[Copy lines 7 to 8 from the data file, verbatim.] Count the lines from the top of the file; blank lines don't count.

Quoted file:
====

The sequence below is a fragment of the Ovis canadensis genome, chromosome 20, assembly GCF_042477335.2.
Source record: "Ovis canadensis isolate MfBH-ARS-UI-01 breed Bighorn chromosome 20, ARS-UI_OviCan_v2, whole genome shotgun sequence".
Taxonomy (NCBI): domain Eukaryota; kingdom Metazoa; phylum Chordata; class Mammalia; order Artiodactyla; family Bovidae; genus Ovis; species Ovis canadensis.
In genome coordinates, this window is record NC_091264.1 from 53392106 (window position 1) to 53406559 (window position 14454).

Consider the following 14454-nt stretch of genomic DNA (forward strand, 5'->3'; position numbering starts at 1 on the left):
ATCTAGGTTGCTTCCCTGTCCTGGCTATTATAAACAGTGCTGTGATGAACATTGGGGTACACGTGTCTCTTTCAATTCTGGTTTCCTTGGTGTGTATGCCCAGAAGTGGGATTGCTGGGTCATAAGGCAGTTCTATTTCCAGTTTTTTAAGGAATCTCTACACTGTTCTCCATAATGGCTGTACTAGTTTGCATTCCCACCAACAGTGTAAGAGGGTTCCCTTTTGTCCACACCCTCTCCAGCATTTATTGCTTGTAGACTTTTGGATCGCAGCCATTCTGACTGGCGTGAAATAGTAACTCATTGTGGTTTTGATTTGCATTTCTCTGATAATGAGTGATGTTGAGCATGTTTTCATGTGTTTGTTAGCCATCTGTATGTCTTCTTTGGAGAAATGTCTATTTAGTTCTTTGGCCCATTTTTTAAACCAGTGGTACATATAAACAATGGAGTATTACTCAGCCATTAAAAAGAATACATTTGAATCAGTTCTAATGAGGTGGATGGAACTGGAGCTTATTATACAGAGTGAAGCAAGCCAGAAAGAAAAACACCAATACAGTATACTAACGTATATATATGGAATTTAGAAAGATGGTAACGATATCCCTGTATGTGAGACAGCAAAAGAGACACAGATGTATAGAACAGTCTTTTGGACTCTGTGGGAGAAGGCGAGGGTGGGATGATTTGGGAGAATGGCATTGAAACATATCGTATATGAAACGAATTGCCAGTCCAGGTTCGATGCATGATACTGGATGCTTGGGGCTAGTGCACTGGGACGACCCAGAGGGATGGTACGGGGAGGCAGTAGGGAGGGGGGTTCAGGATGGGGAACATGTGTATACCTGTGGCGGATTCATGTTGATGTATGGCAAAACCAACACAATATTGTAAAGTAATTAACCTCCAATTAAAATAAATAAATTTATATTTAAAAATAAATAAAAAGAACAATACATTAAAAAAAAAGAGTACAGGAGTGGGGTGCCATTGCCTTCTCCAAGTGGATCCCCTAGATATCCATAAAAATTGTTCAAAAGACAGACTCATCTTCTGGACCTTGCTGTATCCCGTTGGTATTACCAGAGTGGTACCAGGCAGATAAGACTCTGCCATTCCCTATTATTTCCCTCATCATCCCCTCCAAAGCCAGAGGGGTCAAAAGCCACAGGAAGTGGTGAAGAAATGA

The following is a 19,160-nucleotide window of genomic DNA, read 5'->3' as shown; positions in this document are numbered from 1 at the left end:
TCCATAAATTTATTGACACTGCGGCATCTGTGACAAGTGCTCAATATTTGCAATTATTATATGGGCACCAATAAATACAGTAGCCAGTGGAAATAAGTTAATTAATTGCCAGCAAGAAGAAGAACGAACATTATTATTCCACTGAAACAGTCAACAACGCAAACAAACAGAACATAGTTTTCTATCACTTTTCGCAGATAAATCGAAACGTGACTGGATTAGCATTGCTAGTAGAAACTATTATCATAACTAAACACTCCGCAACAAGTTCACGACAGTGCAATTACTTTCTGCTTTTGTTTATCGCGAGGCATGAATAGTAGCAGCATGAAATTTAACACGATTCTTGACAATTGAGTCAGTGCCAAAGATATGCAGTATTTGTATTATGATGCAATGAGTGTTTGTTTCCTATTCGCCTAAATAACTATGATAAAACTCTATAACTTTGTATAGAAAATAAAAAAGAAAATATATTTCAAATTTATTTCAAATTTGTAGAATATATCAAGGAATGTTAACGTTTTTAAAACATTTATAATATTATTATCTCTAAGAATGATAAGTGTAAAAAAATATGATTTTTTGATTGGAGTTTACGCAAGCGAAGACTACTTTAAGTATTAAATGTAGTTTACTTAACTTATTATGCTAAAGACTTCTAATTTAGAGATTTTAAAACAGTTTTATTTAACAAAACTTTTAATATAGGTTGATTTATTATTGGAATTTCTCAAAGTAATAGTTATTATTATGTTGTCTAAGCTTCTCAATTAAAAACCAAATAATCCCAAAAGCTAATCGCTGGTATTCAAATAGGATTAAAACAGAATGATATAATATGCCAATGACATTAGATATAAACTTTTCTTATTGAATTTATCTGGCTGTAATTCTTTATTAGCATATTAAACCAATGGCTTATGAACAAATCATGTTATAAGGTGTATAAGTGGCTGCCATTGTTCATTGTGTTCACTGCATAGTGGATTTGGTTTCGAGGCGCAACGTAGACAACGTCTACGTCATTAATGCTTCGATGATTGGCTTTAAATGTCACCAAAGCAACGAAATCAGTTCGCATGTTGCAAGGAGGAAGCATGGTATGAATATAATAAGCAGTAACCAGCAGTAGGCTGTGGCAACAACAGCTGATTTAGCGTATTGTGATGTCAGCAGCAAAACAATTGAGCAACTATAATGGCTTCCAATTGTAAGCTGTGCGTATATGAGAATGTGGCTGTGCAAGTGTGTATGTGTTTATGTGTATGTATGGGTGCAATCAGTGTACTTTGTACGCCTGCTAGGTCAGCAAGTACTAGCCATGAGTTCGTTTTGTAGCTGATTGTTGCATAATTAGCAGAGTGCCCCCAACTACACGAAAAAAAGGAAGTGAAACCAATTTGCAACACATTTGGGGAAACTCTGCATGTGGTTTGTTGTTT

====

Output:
The following is a 19,160-nucleotide window of genomic DNA, read 5'->3' as shown; positions in this document are numbered from 1 at the left end:
TCCATAAATTTATTGACACTGCGGCATCTGTGACAAGTGCTCAATATTTGCAATTATTATATGGGCACCAATAAATACAGTAGCCAGTGGAAATAAGTTAATTAATTGCCAGCAAGAAGAAGAACGAACATTATTATTCCACTGAAACAGTCAACAACGCAAACAAACAGAACATAGTTTTCTATCACTTTTCGCAGATAAATCGAAACGTGACTGGATTAGCATTGCTAGTAGAAACTATTATCATAACTAAACACTCCGCAACAAGTTCACGACAGTGCAATTACTTTCTGCTTTTGTTTATCGCGAGGCATGAATAGTAGCAGCATGAAATTTAACACGATTCTTGACAATTGAGTCAGTGCCAAAGATATGCAGTATTTGTATTATGATGCAATGAGTGTTTGTTTCCTATTCGCCTAAATAACTATGATAAAACTCTATAACTTTGTATAGAAAATAAAAAAGAAAATATATTTCAAATTTATTTCAAATTTGTAGAATATATCAAGGAATGTTAACGTTTTTAAAACATTTATAATATTATTATCTCTAAGAATGATAAGTGTAAAAAAATATGATTTTTTGATTGGAGTTTACGCAAGCGAAGACTACTTTAAGTATTAAATGTAGTTTACTTAACTTATTATGCTAAAGACTTCTAATTTAGAGATTTTAAAACAGTTTTATTTAACAAAACTTTTAATATAGGTTGATTTATTATTGGAATTTCTCAAAGTAATAGTTATTATTATGTTGTCTAAGCTTCTCAATTAAAAACCAAATAATCCCAAAAGCTAATCGCTGGTATTCAAATAGGATTAAAACAGAATGATATAATATGCCAATGACATTAGATATAAACTTTTCTTATTGAATTTATCTGGCTGTAATTCTTTATTAGCATATTAAACCAATGGCTTATGAACAAATCATGTTATAAGGTGTATAAGTGGCTGCCATTGTTCATTGTGTTCACTGCATAGTGGATTTGGTTTCGAGGCGCAACGTAGACAACGTCTACGTCATTAATGCTTCGATGATTGGCTTTAAATGTCACCAAAGCAACGAAATCAGTTCGCATGTTGCAAGGAGGAAGCATGGTATGAATATAATAAGCAGTAACCAGCAGTAGGCTGTGGCAACAACAGCTGATTTAGCGTATTGTGATGTCAGCAGCAAAACAATTGAGCAACTATAATGGCTTCCAATTGTAAGCTGTGCGTATATGAGAATGTGGCTGTGCAAGTGTGTATGTGTTTATGTGTATGTATGGGTGCAATCAGTGTACTTTGTACGCCTGCTAGGTCAGCAAGTACTAGCCATGAGTTCGTTTTGTAGCTGATTGTTGCATAATTAGCAGAGTGCCCCCAACTACACGAAAAAAAGGAAGTGAAACCAATTTGCAACACATTTGGGGAAACTCTGCATGTGGTTTGTTGTTT